Earlier today, Mike Berkens wrote a post about the fact that Rick Schwartz registered 500+ new gTLD domains and a lot of people were surprised. In my opinion, there’s absolutely nothing to be surprised about and I’ll try to explain why.
First and foremost, it’s important to view the situation from Rick’s perspective. At the moment of writing, he owns almost 6,000 domains if I’m not mistaken, most of them dot coms. Some were hand registered (he’s been doing this for a very long time, so it’s reasonably safe to assume that quite a few were registered back in the Network Solution days and renewed up until this point) and owned for a lot of time, some were bought on the aftermarket.
All in all, his investment in his mostly-dot-com portfolio is quite high if you factor in the amount it took to keep his inventory renewed and to acquire domains on the aftermarket. In comparison, the amount he is experimenting with now in the new gTLD space isn’t very high.
The amount it takes to register 500+ new gTLDs may seem high for most people but as far as Rick is concerned, it’s not *that* much of a risk in his case but rather an interesting experiment. He earns a living in the domain space and has been doing that for a very long time, so experimenting makes perfect sense.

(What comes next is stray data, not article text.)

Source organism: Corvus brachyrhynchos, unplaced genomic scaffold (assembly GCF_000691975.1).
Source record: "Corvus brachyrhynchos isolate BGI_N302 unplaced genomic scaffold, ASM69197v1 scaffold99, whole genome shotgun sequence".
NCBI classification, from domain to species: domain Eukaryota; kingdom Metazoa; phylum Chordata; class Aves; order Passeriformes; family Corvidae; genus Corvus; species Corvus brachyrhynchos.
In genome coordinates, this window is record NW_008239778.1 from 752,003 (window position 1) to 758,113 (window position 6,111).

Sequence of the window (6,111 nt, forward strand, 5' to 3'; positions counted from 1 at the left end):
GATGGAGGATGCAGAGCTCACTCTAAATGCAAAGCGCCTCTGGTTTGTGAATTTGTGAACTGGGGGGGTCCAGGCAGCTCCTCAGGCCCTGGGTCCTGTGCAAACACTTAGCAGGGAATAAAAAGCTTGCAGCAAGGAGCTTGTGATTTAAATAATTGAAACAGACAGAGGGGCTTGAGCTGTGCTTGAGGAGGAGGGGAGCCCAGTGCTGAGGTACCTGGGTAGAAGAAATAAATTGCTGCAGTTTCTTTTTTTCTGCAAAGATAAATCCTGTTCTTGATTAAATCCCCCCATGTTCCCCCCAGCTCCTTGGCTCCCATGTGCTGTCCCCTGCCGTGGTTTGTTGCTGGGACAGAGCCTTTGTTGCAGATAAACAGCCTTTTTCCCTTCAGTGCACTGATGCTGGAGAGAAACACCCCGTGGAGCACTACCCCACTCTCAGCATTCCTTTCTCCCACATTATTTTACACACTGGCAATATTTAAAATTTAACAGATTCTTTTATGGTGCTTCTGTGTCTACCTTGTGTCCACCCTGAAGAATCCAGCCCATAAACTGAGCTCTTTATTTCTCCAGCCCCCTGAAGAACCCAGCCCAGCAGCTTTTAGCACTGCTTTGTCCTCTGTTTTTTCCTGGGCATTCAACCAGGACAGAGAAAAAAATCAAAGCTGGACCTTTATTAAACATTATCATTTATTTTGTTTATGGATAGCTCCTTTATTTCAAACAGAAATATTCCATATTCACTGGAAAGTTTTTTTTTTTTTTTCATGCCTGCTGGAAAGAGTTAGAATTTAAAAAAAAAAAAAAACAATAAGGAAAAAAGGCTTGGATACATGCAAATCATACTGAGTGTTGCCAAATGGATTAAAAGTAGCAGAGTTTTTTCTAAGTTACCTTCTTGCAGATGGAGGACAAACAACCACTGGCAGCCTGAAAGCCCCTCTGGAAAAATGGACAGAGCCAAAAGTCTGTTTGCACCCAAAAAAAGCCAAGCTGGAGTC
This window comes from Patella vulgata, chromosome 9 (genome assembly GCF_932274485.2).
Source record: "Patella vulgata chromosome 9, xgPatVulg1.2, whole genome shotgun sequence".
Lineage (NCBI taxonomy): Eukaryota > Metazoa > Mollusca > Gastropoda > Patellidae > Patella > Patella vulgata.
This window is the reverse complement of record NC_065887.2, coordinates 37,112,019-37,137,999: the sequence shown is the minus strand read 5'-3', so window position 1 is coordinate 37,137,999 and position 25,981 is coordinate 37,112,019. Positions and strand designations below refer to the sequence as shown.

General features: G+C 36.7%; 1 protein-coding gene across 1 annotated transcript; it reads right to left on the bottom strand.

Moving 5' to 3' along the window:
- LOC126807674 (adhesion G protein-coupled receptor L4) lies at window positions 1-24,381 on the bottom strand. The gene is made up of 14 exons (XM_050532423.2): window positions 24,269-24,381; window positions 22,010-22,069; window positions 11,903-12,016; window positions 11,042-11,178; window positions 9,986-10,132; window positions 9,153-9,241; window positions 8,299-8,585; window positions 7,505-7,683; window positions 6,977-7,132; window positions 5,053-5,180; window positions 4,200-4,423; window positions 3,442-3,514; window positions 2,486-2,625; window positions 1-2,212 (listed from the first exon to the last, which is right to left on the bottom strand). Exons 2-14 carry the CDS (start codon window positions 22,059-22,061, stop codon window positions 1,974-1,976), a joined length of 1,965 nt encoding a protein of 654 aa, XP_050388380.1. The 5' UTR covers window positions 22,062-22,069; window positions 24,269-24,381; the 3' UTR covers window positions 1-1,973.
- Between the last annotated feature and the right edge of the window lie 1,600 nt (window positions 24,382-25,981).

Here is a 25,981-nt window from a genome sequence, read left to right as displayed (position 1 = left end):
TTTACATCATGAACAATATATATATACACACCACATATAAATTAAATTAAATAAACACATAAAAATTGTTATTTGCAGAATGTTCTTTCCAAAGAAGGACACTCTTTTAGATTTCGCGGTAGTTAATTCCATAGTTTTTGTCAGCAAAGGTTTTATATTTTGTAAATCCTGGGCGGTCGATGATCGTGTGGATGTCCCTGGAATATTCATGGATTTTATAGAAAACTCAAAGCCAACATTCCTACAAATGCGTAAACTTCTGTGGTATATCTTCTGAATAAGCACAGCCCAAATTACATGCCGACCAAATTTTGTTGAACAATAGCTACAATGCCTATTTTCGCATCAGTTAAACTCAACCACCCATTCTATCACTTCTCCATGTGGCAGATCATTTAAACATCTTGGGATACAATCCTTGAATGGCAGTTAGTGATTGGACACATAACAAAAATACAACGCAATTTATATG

If his experience will prove to be a success, he will make money.
If not, he will have some very important answers that will ultimately help him put together a strategy for the future.
At this point, he’s basically gathering data and based on the results he and others will observe, decisions will ultimately be made. The same principle is valid when it comes to pretty much any other industry, ours is by no means an exception.